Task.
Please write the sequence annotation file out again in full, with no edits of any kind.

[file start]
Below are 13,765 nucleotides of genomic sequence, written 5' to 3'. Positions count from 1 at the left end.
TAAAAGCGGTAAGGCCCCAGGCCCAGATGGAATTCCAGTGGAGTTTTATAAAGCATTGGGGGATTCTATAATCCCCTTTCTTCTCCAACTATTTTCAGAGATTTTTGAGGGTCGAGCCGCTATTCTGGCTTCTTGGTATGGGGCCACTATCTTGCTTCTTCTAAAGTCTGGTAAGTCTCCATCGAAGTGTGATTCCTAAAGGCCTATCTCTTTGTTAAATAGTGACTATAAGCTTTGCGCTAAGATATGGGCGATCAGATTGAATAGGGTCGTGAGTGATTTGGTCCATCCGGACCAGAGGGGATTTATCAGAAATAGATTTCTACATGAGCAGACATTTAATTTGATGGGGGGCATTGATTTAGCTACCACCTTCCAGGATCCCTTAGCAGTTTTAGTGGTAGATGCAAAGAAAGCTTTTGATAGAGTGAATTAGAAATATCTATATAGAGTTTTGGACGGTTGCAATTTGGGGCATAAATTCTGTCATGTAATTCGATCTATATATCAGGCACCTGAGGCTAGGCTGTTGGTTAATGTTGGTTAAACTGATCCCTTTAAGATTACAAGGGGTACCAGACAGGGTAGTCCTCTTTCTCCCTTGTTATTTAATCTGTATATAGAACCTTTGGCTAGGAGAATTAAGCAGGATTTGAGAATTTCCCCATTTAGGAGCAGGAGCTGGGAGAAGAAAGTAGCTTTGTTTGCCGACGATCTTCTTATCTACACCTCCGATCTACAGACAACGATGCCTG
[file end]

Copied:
Below are 13,765 nucleotides of genomic sequence, written 5' to 3'. Positions count from 1 at the left end.
TAAAAGCGGTAAGGCCCCAGGCCCAGATGGAATTCCAGTGGAGTTTTATAAAGCATTGGGGGATTCTATAATCCCCTTTCTTCTCCAACTATTTTCAGAGATTTTTGAGGGTCGAGCCGCTATTCTGGCTTCTTGGTATGGGGCCACTATCTTGCTTCTTCTAAAGTCTGGTAAGTCTCCATCGAAGTGTGATTCCTAAAGGCCTATCTCTTTGTTAAATAGTGACTATAAGCTTTGCGCTAAGATATGGGCGATCAGATTGAATAGGGTCGTGAGTGATTTGGTCCATCCGGACCAGAGGGGATTTATCAGAAATAGATTTCTACATGAGCAGACATTTAATTTGATGGGGGGCATTGATTTAGCTACCACCTTCCAGGATCCCTTAGCAGTTTTAGTGGTAGATGCAAAGAAAGCTTTTGATAGAGTGAATTAGAAATATCTATATAGAGTTTTGGACGGTTGCAATTTGGGGCATAAATTCTGTCATGTAATTCGATCTATATATCAGGCACCTGAGGCTAGGCTGTTGGTTAATGTTGGTTAAACTGATCCCTTTAAGATTACAAGGGGTACCAGACAGGGTAGTCCTCTTTCTCCCTTGTTATTTAATCTGTATATAGAACCTTTGGCTAGGAGAATTAAGCAGGATTTGAGAATTTCCCCATTTAGGAGCAGGAGCTGGGAGAAGAAAGTAGCTTTGTTTGCCGACGATCTTCTTATCTACACCTCCGATCTACAGACAACGATGCCTG